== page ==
Tuesday, February 5, 2008

Where it all goes wrong

At around this time in the yearly parsha cycle, the torah begins to get very messy. All through Berishis everything flows in a somewhat choronological order, with the story centering on Avraham and his decendents and culminating with Yetzias Mitzrayim.

When we get to parshas Yisro, Mishpatim, everything goes a bit hairy. Now I have learned chumash for many years with mifarshim and somehow I accepted that אין מוקדם או מאוחר בתורה and of course the various intricate pshatim. While I am not a big Documentary Hypothesis person, (see Little Foxling's blog http://littlefoxling.blogspot.com/ for an extensive study of DH) probably because I do Gemara, not tanach, but the big picture issues are very much a problem. Last shabbas, for example at the end of mishpatim, all of sudden the commandments are given again. And how or when were the laws of mishpatim given? Were the Jews already having Jewish slaves so soon after slavery? I get alot of these bigger picture questions every time I look at the parsha from a macro perspective, and avoid the rashi/textual analysis. I am well aware that a good parsha shiur can link everything together in beautiful tapestry interweaving different themes and p'sukim. And I can appreciate and enjoy that. But it is not sufficient. It is just human artistry.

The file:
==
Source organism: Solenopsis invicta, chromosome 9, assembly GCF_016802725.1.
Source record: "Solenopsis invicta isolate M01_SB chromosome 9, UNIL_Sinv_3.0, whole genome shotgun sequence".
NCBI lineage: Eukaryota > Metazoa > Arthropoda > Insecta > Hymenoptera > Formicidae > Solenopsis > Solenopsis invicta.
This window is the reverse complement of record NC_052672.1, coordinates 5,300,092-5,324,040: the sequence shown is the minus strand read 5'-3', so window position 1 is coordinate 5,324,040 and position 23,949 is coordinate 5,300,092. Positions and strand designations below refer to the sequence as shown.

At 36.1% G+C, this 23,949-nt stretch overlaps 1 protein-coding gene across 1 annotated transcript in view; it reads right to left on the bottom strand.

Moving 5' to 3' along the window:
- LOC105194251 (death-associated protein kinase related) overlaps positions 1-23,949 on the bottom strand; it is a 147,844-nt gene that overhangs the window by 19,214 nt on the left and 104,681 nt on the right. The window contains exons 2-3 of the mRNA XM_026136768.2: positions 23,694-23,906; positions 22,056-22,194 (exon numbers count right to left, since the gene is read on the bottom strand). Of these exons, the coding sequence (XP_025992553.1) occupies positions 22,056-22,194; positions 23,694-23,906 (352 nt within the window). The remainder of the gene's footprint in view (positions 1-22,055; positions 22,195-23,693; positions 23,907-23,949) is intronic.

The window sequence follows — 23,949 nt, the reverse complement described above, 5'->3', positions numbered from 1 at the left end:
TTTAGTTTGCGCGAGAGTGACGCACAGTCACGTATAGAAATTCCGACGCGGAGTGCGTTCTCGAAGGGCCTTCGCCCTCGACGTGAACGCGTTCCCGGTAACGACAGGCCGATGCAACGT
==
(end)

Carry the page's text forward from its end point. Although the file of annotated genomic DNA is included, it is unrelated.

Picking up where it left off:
My real question is one posed by XGH more eloquently (could not find it in archives) about why didnt God give us a user manual to ourselves and the world around us. Why is the torah missing explanations for the universe, olam habaa, suffering, etc. Many big theological topics are totally left out of the torah, while extensive detail is given to others. For the next few weeks we will read in exhaustive detail the bits and pieces of the mishkan. I am sorry but most of this is totally useless information for the Jewish people, it is not timeless. One might argue that by focusing on irrelevant knowledge it might have given us the ability to think theoretically and prepared us for the knowledge economy. Or perhaps this helped us fight persecutions and assimilation. If you believe that the torah is the be all and end all, so why is it missing so many important topics and lacking in editorial control?